In 1975, a very famous Indian ‘Bollywood’ film was produced named ‘Sholay’, a Hindi action-adventure film that follows two criminals named Veeru and Jai who were hired by a local policeman to chase after a villain named ‘Gabbar’ in the southern state of Karnataka. This classic award winning film is ranked in the ‘Top 10 Indian Films’ of all time. I have not seen the film but will have a look one day soon..!
“Gabbar’ – male tiger with a ‘radio collar’ and severely injured in a small pond near the main road in the park…!
However, this story is not about a villain, but a beautiful mature male tiger named ‘Gabbar’ (also known as ‘Sherkhan’ or ‘T-7’) in Tadoba Tiger Reserve in the State of Maharashtra. In December 2014, he was tranquilized and then fitted with a radio collar to track his whereabouts and behavior by researchers from the ‘Wildlife Institute of India’.
Recently, ‘Gabber’ got into a fight with another male in the park that was witnessed by many on-lookers and severely injured. I have heard from a reliable source that he was in numerous fights with a bigger male and was swiped across the muzzle after the collar was fitted. It is without doubt that collars on male tigers or leopards hamper and prevent them from proper breeding, and they usually lose out to stronger cats without the heavy tightly fitted collar. It is quite possible that he is unable to hunt large animals now and may not survive into the near future…!
A close-up showing his injuries – what a sad looking sight…!
On my last safari during late afternoon in Tadoba on March 9th-2015, I bumped into ‘Gabbar’ lying in a pool sleeping not more than 100 meters from the main road. I stayed there observing him for more than an hour about 50 meters away. He eventually lifted his head very slowly and sadly looked up at me in the jeep. I was using my Nikon D3s and a 200-400mm VR II attached with a 2X tele-converter to get a close-up shot of him. I was devastated to see the extent of his wounds and it looks like he is very sick with fever probably from infection.
If any of those researchers who are responsible for this tiger read this; you must (should) get in there and re-capture him immediately, and remove the collar and treat his wounds if you have any compassion for wildlife. He looked very sick and may not survive this ordeal. Please do not hesitate, as his death would certainly be on your hands in the name of science. Data gathered by these people is not worth the demises of even one tiger; they are now too rare in the wild for this collaring practice to continue with any real outcome in the field of wildlife conservation, or protection and enforcement of the protected area.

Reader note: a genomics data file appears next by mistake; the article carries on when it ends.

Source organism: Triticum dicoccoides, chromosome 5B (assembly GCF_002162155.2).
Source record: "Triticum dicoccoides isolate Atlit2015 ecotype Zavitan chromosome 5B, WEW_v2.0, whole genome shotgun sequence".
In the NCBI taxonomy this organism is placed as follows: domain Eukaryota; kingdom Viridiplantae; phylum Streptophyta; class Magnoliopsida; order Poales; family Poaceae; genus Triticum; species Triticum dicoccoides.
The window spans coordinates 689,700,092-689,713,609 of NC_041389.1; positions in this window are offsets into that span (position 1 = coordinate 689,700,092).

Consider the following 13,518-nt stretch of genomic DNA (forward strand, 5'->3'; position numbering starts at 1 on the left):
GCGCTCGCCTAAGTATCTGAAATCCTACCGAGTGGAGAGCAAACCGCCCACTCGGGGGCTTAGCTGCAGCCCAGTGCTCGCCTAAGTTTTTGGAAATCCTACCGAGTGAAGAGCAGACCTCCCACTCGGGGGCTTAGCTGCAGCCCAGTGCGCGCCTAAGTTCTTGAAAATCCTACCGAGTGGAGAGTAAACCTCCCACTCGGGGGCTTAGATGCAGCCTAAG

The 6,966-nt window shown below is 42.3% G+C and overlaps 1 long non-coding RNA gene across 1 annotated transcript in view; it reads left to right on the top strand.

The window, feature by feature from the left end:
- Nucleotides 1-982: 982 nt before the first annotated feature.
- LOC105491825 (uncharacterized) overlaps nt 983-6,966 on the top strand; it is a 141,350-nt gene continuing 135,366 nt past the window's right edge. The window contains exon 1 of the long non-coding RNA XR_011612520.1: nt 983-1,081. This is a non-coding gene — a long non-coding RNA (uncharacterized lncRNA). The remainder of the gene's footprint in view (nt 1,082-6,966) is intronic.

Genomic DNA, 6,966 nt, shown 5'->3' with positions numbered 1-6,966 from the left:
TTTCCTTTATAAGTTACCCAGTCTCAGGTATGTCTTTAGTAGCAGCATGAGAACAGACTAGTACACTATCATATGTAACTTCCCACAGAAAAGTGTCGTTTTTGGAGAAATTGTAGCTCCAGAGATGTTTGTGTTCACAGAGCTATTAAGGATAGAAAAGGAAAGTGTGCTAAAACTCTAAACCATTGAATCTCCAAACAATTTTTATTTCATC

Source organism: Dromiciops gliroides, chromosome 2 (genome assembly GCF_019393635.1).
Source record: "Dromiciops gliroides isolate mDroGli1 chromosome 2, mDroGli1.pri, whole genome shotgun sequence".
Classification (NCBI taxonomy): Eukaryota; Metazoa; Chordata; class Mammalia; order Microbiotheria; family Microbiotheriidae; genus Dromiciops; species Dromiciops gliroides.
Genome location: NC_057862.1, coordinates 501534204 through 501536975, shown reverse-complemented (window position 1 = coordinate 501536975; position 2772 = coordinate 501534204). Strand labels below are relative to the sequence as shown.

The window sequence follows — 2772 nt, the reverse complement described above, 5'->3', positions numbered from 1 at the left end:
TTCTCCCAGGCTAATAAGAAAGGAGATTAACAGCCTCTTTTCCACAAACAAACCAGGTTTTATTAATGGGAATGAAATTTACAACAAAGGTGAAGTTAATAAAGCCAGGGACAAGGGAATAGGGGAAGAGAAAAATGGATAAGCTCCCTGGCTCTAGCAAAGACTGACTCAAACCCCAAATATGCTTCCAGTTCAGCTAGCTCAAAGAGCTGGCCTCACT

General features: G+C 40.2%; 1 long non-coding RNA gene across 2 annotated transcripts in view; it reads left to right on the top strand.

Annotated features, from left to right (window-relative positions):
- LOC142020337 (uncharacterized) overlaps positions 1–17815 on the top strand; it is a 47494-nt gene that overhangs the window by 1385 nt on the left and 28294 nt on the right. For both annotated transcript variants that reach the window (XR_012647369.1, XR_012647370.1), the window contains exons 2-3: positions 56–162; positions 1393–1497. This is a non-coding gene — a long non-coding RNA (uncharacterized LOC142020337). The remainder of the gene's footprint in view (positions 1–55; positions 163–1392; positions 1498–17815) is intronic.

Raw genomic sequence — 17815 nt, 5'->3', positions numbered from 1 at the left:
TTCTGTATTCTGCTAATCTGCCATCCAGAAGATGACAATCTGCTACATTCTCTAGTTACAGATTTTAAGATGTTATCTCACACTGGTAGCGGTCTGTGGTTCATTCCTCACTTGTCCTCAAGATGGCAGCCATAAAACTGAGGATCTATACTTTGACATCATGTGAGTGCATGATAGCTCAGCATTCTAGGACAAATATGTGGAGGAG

‘Choti Tara’ female on the road in late morning…!
Furthermore, there is another female named ‘Choti Tara’ also fitted with a collar in Tadoba in December 2014. It was observed by some people at the lodge I was staying at that a researcher with an antenna following the female gave pertinent information to some drivers where she was going. A group of some 20 jeeps then rushed off in a cloud of dust to wait for her to reappear at the other side of the forest. This is total madness and certainly will give the researchers and park a bad name, and must be stopped now…!
I feel that the ‘Spirits of the Forest’ let me photograph ‘Gabbar’ to reveal the serious situation he is in. I’m hoping that a concerted effort will be undertaken to save this magnificent cat from bereavement, and maybe I played a small roll in his continued survival. He certainly deserves more respect than what he is getting at the moment, and the trauma he is going through needlessly. To the ‘Wildlife Institute of India’ and the Forest Department of Tadoba: PLEASE ACT NOW BEFORE IT IS TOO LATE..!
Check this tale out: https://www.facebook.com/notes/joydip-kundu/radio-collar-kills-sunderbans-tigress-toi/10153121234347207?pnref=story